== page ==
I gave a session for the recent PASS Marathon entitled “Modern T-SQL for Better Performance.” During the session, I talked mostly about windowing functions. These functions introduced in 2005 and 2012 not only make writing T-SQL code easier, but often it’s better performing as well. In many cases, they can help you avoid self-joins and cursors
After introducing hundreds – if not thousands – of people to windowing functions over the years (presentations, articles, books), I still find that it’s a topic that most people don’t understand or have taken the time to learn about them. That’s disappointing to me because I’ve tried so hard to spread the word about this great functionality. After presenting my T-SQL window function session at events, people would tell me that they had no idea about functions like LAG and would start using them right away, often on problems they had been trying to solve for some time.
For most folks, it’s easier and faster to keep doing things the same way that it’s always been done even if there is a better way. There is truth, especially when coding, in the old idiom “if it’s not broke, don’t fix it.” Just because there is something new doesn’t mean developers should revisit all the existing code and apply those new techniques. Chances are, they will end up introducing more bugs. On the other hand, for new development or when trying to find ways to improve the performance of existing code, it’s worth taking a look at new functions and techniques.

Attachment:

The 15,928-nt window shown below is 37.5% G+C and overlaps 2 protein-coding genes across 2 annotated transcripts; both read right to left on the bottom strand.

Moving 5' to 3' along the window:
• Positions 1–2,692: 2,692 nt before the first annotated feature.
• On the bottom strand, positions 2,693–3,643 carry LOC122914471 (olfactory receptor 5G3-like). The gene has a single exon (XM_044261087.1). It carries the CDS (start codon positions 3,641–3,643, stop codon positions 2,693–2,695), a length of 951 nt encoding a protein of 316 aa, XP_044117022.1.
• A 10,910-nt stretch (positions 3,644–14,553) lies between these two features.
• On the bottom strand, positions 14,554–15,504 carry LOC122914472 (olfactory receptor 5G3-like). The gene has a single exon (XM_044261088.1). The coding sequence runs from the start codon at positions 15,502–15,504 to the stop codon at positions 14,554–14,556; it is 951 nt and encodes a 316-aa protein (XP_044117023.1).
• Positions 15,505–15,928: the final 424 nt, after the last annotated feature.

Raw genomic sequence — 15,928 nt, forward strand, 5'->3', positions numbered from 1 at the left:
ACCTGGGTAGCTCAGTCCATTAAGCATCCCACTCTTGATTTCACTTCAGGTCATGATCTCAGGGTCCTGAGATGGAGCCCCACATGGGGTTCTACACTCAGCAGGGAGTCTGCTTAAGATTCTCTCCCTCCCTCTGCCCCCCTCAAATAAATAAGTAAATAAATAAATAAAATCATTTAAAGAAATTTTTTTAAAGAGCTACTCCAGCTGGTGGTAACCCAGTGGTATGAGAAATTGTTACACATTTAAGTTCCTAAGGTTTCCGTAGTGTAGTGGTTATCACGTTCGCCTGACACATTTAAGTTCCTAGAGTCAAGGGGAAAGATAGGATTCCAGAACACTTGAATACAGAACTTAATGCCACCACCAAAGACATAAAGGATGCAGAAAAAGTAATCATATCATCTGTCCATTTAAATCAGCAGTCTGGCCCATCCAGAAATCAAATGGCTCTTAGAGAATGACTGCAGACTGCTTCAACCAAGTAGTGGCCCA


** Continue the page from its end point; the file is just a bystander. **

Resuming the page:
SQL Server has improved in more ways than new T-SQL functionality. Over ten years ago, Microsoft introduced Extended Events (aka XEvents) for SQL Server. At first, there was no user interface and X-Query was used to query the data collected, so it wasn’t too popular. Eventually, people like Erin Stellato and Grant Fritchey began to sing the praises of using XEvents over the old Profiler and Trace and show others how to use them. Not only was there more functionality and less impact on the server compared to Trace, Microsoft eventually added a GUI to XEvents to make it easier to use.
I must admit that I was late to the XEvents party. It was so easy to fire up Profiler (not production, my local dev machine) to figure out what query SSRS or an app was sending to SQL Server. When I needed to show a customer that a query called a user defined function a million times, it was quick and easy to demonstrate that with Profiler. Converting Profiler sessions to Trace to capture events on a production server was just too easy!
At one point, I made a commitment to never use Profiler or Trace again, but I soon found myself falling back on old habits. It took a lot more commitment to finally get comfortable and learn that it wasn’t so difficult. Eventually I even created a Redgate University Module demonstrating how to set up custom metrics with XEvents and created a session to help people make the transition.
Keeping up with the new stuff is worth it. You never know when you might need it.